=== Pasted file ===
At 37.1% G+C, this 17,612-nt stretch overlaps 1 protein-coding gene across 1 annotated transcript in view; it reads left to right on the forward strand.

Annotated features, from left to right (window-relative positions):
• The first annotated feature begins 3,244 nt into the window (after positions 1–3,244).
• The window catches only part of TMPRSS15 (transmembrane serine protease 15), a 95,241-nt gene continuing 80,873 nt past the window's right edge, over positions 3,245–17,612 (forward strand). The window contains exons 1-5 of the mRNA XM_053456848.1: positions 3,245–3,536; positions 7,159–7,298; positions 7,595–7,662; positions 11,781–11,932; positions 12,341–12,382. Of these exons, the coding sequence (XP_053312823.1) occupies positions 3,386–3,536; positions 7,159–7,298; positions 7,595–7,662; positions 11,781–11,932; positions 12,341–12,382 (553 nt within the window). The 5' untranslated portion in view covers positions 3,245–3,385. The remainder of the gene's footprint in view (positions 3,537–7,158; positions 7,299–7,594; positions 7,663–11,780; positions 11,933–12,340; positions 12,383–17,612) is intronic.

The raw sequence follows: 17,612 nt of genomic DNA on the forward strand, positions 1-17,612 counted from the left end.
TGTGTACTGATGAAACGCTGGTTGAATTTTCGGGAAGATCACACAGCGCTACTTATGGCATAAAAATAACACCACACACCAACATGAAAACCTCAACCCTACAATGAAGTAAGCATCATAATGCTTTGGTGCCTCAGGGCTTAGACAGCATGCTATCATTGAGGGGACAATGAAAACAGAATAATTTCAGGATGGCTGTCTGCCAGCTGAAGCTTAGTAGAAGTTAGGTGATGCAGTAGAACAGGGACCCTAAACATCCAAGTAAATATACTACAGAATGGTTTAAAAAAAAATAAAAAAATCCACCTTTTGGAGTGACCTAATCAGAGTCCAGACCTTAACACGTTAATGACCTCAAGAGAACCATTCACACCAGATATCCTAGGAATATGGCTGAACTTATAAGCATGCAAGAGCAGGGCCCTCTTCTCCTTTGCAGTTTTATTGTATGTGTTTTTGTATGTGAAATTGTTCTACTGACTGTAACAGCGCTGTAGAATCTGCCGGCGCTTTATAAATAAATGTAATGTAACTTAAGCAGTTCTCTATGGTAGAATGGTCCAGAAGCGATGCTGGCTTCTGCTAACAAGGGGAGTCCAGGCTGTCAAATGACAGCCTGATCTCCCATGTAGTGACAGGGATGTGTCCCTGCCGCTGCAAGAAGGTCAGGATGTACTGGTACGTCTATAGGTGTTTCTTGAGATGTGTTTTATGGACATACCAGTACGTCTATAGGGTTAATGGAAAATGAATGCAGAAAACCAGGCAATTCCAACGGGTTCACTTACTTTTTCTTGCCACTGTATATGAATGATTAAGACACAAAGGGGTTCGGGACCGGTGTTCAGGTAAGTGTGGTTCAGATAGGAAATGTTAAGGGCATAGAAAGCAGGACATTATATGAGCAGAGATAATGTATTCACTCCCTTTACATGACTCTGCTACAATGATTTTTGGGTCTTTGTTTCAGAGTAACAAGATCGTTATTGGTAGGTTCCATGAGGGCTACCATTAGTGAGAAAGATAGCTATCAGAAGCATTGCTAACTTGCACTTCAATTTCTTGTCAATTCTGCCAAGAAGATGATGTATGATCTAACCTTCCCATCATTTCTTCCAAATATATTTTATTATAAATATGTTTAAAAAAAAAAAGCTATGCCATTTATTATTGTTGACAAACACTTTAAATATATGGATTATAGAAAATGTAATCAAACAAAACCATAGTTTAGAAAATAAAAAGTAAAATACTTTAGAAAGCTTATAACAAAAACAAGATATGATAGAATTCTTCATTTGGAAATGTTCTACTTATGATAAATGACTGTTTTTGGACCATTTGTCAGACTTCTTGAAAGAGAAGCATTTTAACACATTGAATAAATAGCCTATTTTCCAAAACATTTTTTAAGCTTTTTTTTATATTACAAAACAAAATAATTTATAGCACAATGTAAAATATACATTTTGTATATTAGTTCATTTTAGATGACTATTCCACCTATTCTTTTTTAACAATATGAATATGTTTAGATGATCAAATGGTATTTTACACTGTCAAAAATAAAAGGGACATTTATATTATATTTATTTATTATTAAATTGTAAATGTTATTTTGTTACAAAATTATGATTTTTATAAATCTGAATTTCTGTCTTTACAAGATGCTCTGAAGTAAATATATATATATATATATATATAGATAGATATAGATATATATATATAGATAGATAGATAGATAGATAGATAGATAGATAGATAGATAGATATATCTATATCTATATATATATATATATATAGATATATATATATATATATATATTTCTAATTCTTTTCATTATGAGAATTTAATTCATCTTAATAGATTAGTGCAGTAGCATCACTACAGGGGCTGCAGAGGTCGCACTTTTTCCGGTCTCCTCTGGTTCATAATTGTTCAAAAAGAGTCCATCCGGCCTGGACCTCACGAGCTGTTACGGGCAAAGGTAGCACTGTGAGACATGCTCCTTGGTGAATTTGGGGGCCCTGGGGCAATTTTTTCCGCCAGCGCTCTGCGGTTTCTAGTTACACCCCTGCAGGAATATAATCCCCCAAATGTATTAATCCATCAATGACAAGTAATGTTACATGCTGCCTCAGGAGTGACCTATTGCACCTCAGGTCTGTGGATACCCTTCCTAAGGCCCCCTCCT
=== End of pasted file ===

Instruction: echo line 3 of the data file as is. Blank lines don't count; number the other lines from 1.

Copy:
• The first annotated feature begins 3,244 nt into the window (after positions 1–3,244).